AS: They’re not really “community edited” in the sense that these books are the property of the creators. So, when I think of editing, I tend to think of the editor as having some authority (probably comes from my days at Marvel). So, a creator can put up, say, a script for critique, but the ultimate authority on a creator-owned book is the creator.

    As for how involved we are, I’ve got a small team in place that interacts with IDW–specifically editor Bobby Curnow at IDW–who is himself a Creators Workshop member and an alum of the Introduction to Comics Writing course. So we’re involved insofar as we give creative feedback and may have suggestions for minor changes for clarity.

    I’ve got a production person–E.T. Dollman, who’s also a talented letterer. We make sure that the books are to the proper specs for printing at IDW’s standards.

    Along with IDW, we’re covering getting the book placed in Previews, helping with promotions and marketing, we’re covering publishing fees and print costs and distribution, we’re dealing with all that stuff that no one–and I mean NO ONE–actually likes doing, and the savings to a creator of not paying the print costs alone is HUGE.

    I believe that members who really are passionate about growing creatively will grow. I’ve seen it for years. This is a great extension of the path that SHOULD have been in our industry for years–you come in, you learn, you grow, you make comics, you learn some more, you get published, you get noticed, and you grow your career. That’s a really cool and powerful path.

    It’s also worth noting that there is no obligation for Creators Workshop members to publish with Comics Experience and IDW. I actively encourage our members to seek out all opportunities and make the best decisions for them. And whenever anyone in our community is having success–I’m the first one in line to show my support and talk it up.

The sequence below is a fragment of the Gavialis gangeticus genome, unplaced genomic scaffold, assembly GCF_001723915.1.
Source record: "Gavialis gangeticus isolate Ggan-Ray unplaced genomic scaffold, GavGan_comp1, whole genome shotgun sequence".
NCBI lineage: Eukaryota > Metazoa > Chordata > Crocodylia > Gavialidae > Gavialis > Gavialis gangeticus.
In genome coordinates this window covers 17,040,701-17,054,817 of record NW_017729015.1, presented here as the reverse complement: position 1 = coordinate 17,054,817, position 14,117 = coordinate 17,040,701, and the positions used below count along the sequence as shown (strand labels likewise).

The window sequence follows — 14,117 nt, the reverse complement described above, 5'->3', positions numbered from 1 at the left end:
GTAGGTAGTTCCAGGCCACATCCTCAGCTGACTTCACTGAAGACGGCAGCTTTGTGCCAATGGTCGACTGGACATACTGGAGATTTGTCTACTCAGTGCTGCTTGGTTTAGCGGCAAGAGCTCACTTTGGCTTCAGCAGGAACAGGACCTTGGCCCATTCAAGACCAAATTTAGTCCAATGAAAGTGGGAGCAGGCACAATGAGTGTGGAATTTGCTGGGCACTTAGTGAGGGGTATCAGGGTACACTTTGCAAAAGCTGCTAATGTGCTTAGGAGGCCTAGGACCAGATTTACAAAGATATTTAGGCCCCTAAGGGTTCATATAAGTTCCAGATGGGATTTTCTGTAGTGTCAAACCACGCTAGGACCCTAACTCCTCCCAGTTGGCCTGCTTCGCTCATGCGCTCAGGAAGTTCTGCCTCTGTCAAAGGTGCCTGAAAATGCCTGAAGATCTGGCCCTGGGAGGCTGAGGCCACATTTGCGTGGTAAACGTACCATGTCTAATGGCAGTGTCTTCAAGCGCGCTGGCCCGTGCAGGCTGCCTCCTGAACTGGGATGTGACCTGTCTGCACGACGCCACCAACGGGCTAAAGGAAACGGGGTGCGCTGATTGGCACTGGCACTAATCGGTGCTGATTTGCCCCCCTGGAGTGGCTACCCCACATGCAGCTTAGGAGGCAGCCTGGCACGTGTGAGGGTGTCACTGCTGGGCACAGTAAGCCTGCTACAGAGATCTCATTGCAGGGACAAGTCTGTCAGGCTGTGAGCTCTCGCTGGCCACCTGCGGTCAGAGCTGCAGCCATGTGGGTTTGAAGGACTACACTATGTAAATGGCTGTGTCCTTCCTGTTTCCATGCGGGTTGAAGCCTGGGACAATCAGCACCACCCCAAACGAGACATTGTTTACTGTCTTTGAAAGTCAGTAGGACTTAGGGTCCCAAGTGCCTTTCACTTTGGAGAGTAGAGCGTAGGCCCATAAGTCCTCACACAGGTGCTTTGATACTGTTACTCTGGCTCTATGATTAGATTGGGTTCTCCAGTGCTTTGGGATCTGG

Of the four initial books, three of them have some sort of connection to war. I know you aren’t going for one standard tone, but was the focus on war stories something that was discussed?

    AS: No, it wasn’t. And ultimately, those three books have connections to war but only one of them is set during an actual armed conflict. War is part of the “Gutter Magic” backstory, primarily, and “Tet” is hard-boiled crime investigation set during the Vietnam War while “Drones” deals with Drones aircraft operators but isn’t about a drone mission per se. So, they’re connected to war, but in very different ways. It’s something I noticed though and there was a moment where I thought we should go with different books, but that seemed silly given how different they are and how good they are.

    The cover to Creature Cops #1

    Let’s talk a little bit about each book in particular: of all of the titles, “Creature Cops: Special Varmint Unit” was the one that instantly jumped out at me, simply for the fun potential. Tell me a little about what Rob and Fernando have in store for this book?

    AS: “Creature Cops” is set in a world where gene-splicing and “animal gengineering” has become commonplace, and isn’t a great idea. There are legal hybrids in this world, like panda dogs, and illegal ones, that maybe look like mythological creatures. But then there’s also situations like what we’ve seen in the real world down in the Everglades, it turns out people don’t really want anacondas as a pet and so they’ve let them loose and it’s up to the police to deal with them. This is the same idea—it turns out that a gator-snake hybrid may not be the pet you’d want. And so we have these unwanted, and strange and cool new animals that are running around and these “creature cops” are the people who have to figure out how to deal with them.

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    Set against that backdrop, “Creature Cops” definitely has its humor, but it’s very much a police procedural. We meet several of the cops and follow their investigations into the weird, the horrific, and the funny. This is one where the concept alone hooked me, but when I read the book, I understood there was much more to it than just a fun concept. There’s a real story here with real characters that I want to read more about after every issue.

    Add on top of that how much of an animal advocate Rob is, and it’s so clearly written from a place of passion, it’s just the kind of project a publisher can’t pass up.

    “Gutter Magic” seems like a title that could unleash an entire shared universe, with seventy years of magic history to get through. How much of the story is set in the current time, and how much focuses on the events in the past?